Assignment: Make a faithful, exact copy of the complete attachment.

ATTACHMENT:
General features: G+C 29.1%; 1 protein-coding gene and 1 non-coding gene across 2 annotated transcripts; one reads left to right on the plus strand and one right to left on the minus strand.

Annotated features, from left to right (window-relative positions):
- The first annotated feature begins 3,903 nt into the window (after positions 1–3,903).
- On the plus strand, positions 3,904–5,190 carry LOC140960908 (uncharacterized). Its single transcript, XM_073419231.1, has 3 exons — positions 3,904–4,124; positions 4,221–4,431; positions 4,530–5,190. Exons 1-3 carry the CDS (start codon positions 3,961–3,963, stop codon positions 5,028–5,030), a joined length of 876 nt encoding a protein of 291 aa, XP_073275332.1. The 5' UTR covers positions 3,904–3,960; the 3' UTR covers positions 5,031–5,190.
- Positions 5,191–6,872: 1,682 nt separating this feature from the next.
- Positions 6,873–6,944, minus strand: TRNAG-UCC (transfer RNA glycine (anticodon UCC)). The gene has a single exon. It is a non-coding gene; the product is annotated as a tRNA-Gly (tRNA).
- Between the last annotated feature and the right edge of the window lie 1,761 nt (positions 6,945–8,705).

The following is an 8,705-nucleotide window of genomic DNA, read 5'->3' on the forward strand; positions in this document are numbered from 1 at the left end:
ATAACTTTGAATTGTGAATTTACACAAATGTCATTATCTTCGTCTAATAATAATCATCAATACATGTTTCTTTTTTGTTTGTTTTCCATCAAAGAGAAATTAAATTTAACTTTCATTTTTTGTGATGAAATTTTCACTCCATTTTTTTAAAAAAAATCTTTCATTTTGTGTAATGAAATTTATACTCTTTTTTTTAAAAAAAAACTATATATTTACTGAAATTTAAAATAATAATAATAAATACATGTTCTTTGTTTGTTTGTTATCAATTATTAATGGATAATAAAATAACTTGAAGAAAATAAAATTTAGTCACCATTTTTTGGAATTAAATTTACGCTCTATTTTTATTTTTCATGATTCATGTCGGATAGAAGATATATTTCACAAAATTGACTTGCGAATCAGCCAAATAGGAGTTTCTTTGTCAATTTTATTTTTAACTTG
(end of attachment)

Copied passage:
General features: G+C 29.1%; 1 protein-coding gene and 1 non-coding gene across 2 annotated transcripts; one reads left to right on the plus strand and one right to left on the minus strand.

Annotated features, from left to right (window-relative positions):
- The first annotated feature begins 3,903 nt into the window (after positions 1–3,903).
- On the plus strand, positions 3,904–5,190 carry LOC140960908 (uncharacterized). Its single transcript, XM_073419231.1, has 3 exons — positions 3,904–4,124; positions 4,221–4,431; positions 4,530–5,190. Exons 1-3 carry the CDS (start codon positions 3,961–3,963, stop codon positions 5,028–5,030), a joined length of 876 nt encoding a protein of 291 aa, XP_073275332.1. The 5' UTR covers positions 3,904–3,960; the 3' UTR covers positions 5,031–5,190.
- Positions 5,191–6,872: 1,682 nt separating this feature from the next.
- Positions 6,873–6,944, minus strand: TRNAG-UCC (transfer RNA glycine (anticodon UCC)). The gene has a single exon. It is a non-coding gene; the product is annotated as a tRNA-Gly (tRNA).
- Between the last annotated feature and the right edge of the window lie 1,761 nt (positions 6,945–8,705).

The following is an 8,705-nucleotide window of genomic DNA, read 5'->3' on the forward strand; positions in this document are numbered from 1 at the left end:
ATAACTTTGAATTGTGAATTTACACAAATGTCATTATCTTCGTCTAATAATAATCATCAATACATGTTTCTTTTTTGTTTGTTTTCCATCAAAGAGAAATTAAATTTAACTTTCATTTTTTGTGATGAAATTTTCACTCCATTTTTTTAAAAAAAATCTTTCATTTTGTGTAATGAAATTTATACTCTTTTTTTTAAAAAAAAACTATATATTTACTGAAATTTAAAATAATAATAATAAATACATGTTCTTTGTTTGTTTGTTATCAATTATTAATGGATAATAAAATAACTTGAAGAAAATAAAATTTAGTCACCATTTTTTGGAATTAAATTTACGCTCTATTTTTATTTTTCATGATTCATGTCGGATAGAAGATATATTTCACAAAATTGACTTGCGAATCAGCCAAATAGGAGTTTCTTTGTCAATTTTATTTTTAACTTG